Passive Solar Design - How Landscape Design Complements The Built Environment
As buildings have a direct relationship with their surrounding environment, it is important to consider their effect on each other.
A well-designed garden will improve not only the outdoor experience of a place but has a significant influence on indoor comfort. Gardens can be designed using similar principles to those applied in architectural design. Making the best use of sun, wind and rainfall to supply the energy and water needs of occupants or user is the ideal outcome.
For Buildings and Gardens
Passive solar design refers to the use of the sun's energy for heating and cooling of living spaces. Its principles can be applied to both architectural and landscape design, creating user-friendly spaces.
Passive solar design takes advantage of natural energy characteristics in materials and air created by exposure to the sun. Passive systems are simple, have few moving parts, and require minimal maintenance and require no mechanical systems.
Passive design is practised worldwide and has been shown to produce buildings with low energy costs, reduced maintenance, and superior comfort. Key aspects of passive design include appropriate solar orientation, the use of thermal mass, and appropriate ventilation and placement of key elements such as windows. The most effective designs are based on a specific understanding of a site's wind patterns, terrain, vegetation, solar exposure – the key is an effective site appraisal and analysis.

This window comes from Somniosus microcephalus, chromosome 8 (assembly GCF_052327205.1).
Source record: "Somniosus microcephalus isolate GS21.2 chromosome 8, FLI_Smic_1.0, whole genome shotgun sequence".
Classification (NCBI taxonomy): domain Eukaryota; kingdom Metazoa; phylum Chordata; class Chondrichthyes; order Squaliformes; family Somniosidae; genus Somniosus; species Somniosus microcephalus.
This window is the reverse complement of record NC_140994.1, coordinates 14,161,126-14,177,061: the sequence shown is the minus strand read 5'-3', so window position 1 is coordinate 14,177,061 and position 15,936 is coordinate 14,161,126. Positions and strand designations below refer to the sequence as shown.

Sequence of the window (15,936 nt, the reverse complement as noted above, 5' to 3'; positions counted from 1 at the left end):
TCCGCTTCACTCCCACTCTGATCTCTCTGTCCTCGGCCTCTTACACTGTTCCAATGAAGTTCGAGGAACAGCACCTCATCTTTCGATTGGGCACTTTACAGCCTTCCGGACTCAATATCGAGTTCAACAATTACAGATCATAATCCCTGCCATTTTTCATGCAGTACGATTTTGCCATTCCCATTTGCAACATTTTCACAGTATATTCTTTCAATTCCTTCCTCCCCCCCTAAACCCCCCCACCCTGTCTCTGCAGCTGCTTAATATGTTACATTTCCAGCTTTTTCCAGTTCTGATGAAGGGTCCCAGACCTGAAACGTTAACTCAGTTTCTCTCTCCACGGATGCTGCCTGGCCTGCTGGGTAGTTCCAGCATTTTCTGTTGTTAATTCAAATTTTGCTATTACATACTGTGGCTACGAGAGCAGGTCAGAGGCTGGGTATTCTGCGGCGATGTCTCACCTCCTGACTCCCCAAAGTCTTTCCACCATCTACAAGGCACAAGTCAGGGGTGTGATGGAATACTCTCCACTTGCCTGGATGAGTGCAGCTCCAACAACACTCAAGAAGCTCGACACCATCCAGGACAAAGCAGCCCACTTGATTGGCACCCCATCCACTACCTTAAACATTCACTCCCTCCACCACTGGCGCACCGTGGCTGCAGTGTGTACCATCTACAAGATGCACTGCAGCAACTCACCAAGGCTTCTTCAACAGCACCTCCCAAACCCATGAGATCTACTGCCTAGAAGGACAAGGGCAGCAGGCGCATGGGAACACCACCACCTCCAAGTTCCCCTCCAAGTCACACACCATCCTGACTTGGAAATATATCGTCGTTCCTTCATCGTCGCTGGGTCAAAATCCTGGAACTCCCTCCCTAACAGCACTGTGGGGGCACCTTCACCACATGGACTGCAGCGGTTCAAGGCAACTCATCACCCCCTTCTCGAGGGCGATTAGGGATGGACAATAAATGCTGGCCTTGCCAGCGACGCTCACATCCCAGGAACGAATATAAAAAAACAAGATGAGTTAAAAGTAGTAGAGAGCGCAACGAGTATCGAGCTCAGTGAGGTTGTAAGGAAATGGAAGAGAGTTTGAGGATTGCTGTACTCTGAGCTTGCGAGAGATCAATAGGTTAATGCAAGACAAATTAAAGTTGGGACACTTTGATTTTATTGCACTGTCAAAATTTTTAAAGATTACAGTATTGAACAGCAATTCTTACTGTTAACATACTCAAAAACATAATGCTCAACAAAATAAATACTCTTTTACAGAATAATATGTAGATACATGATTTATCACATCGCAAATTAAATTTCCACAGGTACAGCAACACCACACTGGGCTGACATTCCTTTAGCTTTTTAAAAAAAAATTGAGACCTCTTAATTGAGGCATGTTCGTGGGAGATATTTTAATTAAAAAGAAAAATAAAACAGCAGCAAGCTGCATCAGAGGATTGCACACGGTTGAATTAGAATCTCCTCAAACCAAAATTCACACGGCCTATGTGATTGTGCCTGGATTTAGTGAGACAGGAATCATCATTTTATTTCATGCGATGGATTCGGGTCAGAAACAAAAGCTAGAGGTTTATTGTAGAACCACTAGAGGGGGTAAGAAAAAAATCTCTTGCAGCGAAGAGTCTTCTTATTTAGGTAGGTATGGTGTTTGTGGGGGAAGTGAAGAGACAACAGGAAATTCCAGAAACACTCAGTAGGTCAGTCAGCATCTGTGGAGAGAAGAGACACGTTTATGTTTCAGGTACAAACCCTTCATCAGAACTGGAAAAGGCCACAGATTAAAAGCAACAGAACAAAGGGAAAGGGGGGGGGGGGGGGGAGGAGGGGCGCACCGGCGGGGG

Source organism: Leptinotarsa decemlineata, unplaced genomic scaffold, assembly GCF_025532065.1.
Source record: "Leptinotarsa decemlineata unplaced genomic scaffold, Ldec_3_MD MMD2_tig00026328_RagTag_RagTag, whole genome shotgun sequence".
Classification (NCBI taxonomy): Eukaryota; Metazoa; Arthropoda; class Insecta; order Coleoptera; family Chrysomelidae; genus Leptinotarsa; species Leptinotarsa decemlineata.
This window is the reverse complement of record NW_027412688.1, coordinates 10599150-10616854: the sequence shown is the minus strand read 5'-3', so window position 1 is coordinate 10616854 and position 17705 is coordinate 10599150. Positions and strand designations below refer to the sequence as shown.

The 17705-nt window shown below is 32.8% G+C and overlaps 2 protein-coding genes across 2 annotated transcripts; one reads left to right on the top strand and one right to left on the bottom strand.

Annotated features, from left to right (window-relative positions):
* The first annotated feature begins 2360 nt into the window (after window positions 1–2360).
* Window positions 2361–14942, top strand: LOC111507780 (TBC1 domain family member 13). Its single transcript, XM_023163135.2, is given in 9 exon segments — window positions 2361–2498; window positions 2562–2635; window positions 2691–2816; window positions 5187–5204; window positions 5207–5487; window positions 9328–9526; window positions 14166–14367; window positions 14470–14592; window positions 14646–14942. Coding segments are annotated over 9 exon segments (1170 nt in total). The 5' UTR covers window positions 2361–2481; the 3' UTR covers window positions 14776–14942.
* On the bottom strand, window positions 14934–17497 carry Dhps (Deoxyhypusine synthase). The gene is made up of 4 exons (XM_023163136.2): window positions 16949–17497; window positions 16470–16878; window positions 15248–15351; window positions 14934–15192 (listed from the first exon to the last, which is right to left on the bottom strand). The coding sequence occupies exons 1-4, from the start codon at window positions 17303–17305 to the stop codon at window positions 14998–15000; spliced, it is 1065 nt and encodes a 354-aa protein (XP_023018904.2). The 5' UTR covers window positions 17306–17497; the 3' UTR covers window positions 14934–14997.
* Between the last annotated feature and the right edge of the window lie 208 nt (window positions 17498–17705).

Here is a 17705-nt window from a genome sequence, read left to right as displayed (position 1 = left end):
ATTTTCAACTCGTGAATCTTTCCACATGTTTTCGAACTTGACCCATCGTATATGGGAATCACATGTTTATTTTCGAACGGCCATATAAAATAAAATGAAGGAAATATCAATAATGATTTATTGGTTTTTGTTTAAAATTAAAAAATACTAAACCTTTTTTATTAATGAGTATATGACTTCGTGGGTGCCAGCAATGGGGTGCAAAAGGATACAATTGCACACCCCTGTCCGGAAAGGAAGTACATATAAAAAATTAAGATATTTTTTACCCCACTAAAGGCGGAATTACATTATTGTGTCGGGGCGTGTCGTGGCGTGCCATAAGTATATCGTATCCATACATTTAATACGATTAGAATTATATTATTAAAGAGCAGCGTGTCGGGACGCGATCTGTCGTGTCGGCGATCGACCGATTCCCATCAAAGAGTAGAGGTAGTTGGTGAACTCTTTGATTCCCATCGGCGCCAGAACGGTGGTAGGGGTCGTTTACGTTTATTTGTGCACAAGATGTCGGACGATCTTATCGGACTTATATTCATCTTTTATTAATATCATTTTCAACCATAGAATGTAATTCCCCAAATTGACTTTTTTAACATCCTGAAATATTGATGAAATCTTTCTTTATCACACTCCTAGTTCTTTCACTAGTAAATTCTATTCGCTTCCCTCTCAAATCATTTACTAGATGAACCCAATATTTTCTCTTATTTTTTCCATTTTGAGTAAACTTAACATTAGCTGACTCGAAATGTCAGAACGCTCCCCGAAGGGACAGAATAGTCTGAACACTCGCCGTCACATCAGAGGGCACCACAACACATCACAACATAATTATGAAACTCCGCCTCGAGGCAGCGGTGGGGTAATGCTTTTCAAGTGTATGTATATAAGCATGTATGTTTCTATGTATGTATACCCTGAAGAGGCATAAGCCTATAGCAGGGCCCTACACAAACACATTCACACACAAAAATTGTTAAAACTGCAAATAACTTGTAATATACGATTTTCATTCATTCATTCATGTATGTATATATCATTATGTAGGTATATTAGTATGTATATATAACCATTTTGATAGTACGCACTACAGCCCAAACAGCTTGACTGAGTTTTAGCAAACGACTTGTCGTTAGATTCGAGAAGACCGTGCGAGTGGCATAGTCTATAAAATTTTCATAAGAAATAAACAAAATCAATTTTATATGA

The majority of the principles of architectural passive solar design below can be applied to garden design:
- Northern orientation (providing warmth in winter)
- Opening windows (allowing cross ventilation)
- Low energy use light bulbs
- Thermal mass (masonry and water that can store heat energy for extended periods)
- Thermal chimneys (exhaust hot air on summer evenings)
- Green or bio walls (positioned on hot westerly walls add a layer of cool vegetation
- Rainwater tanks (lessen dependence on public resources and save you money)
- Composting toilets (to eliminate water use, sewerage costs and create useable organic compost)
- Greywater re-use (bathroom and laundry water for the garden)
Other practical techniques that can be implemented in the garden that will have a significant impact on both indoor and outdoor comfort include:
- Installation of wing walls (vertical exterior wall partitions placed perpendicular to adjoining windows to enhance ventilation through windows)
- Use of water features positioned under floor-length windows in the path of a prevailing breeze to facilitate indoor cooling
- The creation of cool zones and mini oasis; use of shade structures around buildings to keep the building envelope cool
- Use of appropriate ‘hard-scape’ materials that don’t reflect or absorb heat (such as reconstituted sandstone paving)
- Use of green, foliage-covered roof and walls
- Sheltered paths and walkways to create shade